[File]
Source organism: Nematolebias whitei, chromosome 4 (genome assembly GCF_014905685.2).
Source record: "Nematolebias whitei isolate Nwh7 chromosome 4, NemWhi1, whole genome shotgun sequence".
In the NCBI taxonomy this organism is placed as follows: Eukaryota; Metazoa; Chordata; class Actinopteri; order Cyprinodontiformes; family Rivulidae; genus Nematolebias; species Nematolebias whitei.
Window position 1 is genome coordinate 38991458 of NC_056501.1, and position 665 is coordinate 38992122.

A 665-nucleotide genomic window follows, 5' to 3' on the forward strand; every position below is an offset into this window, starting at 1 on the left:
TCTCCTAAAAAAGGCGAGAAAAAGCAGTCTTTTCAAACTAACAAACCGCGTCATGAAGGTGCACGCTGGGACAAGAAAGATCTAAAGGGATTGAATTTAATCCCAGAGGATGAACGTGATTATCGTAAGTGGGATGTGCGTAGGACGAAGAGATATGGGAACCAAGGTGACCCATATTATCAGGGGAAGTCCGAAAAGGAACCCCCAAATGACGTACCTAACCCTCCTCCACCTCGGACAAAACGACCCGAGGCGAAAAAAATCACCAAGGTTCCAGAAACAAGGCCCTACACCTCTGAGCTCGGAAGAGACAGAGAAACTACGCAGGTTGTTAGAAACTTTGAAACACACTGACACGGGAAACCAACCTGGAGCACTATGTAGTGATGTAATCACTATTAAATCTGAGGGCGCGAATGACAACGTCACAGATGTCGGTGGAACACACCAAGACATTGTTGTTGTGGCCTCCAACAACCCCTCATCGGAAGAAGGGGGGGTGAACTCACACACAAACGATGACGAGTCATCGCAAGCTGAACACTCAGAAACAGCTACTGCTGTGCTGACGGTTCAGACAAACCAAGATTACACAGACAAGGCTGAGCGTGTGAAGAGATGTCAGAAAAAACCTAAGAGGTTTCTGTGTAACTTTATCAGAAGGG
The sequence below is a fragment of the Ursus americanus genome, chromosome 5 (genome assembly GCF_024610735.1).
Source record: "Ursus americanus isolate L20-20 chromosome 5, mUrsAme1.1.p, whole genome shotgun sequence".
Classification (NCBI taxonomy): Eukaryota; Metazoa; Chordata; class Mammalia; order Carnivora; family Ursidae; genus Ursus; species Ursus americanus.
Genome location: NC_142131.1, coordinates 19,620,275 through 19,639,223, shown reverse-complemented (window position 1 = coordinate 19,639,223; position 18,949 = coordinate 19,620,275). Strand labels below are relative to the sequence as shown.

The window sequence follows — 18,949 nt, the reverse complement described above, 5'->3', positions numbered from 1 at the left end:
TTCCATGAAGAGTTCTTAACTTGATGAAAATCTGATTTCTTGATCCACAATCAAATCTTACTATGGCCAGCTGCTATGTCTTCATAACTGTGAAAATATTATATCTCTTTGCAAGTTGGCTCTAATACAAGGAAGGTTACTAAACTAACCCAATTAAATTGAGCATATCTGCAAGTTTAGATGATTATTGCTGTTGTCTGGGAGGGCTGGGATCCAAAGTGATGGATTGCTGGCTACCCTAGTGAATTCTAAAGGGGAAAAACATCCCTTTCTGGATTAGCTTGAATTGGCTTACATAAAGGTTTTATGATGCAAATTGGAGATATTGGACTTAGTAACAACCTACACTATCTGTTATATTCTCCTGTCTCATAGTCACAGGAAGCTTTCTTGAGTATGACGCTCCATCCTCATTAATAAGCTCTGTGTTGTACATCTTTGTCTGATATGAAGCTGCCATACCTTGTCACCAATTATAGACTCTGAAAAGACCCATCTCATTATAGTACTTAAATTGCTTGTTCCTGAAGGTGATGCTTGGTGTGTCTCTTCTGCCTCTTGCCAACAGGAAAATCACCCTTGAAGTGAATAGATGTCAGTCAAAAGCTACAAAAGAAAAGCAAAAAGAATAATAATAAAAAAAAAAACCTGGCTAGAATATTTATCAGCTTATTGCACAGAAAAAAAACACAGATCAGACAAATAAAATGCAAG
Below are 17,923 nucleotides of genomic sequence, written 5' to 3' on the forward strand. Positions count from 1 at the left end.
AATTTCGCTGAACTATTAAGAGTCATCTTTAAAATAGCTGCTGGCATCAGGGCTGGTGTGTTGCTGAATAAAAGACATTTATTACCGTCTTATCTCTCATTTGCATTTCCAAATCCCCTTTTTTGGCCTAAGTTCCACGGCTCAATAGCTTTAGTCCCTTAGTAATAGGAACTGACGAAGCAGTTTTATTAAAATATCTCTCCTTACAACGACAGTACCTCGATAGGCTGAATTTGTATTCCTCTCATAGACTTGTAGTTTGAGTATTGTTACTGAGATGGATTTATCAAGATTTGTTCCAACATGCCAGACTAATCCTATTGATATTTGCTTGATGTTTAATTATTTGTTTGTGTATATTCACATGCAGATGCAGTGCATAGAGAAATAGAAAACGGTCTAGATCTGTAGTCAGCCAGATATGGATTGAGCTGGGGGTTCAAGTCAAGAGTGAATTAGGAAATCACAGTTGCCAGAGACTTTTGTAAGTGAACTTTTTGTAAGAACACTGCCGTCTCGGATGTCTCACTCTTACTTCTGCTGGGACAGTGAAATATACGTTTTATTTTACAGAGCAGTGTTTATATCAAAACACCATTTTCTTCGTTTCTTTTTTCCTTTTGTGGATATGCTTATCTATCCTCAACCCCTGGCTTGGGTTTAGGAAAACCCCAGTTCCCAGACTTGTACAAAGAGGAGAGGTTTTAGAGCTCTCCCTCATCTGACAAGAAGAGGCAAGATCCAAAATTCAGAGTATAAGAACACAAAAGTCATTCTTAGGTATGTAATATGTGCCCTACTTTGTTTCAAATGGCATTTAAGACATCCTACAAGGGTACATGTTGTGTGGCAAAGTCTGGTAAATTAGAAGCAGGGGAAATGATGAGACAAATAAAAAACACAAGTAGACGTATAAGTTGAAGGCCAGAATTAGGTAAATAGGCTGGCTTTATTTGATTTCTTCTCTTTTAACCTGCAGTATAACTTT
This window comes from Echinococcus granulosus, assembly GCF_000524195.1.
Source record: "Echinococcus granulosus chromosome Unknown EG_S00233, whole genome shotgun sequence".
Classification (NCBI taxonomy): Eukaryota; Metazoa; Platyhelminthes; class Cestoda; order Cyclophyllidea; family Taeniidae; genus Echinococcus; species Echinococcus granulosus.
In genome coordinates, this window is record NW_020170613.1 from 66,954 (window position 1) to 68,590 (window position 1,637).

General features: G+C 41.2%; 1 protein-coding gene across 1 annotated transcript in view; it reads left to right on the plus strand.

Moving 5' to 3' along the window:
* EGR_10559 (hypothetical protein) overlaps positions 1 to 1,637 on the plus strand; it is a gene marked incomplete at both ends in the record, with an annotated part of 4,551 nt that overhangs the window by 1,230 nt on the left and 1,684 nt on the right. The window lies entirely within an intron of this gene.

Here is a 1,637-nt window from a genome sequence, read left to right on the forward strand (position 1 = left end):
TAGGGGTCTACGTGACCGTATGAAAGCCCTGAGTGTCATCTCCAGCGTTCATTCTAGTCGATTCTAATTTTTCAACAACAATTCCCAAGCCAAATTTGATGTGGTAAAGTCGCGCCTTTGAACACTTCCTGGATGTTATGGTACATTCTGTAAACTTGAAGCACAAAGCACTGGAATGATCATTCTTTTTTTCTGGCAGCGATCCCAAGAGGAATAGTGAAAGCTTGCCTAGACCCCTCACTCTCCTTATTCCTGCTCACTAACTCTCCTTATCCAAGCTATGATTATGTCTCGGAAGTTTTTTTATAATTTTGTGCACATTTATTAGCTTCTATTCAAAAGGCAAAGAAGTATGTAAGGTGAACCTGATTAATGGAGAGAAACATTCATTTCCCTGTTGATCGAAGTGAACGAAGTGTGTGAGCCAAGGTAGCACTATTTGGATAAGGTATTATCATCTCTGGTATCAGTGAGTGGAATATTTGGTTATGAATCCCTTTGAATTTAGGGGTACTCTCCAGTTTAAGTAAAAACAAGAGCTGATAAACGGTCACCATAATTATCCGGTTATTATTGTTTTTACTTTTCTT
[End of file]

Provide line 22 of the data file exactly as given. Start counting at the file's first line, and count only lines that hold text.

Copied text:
Here is a 1,637-nt window from a genome sequence, read left to right on the forward strand (position 1 = left end):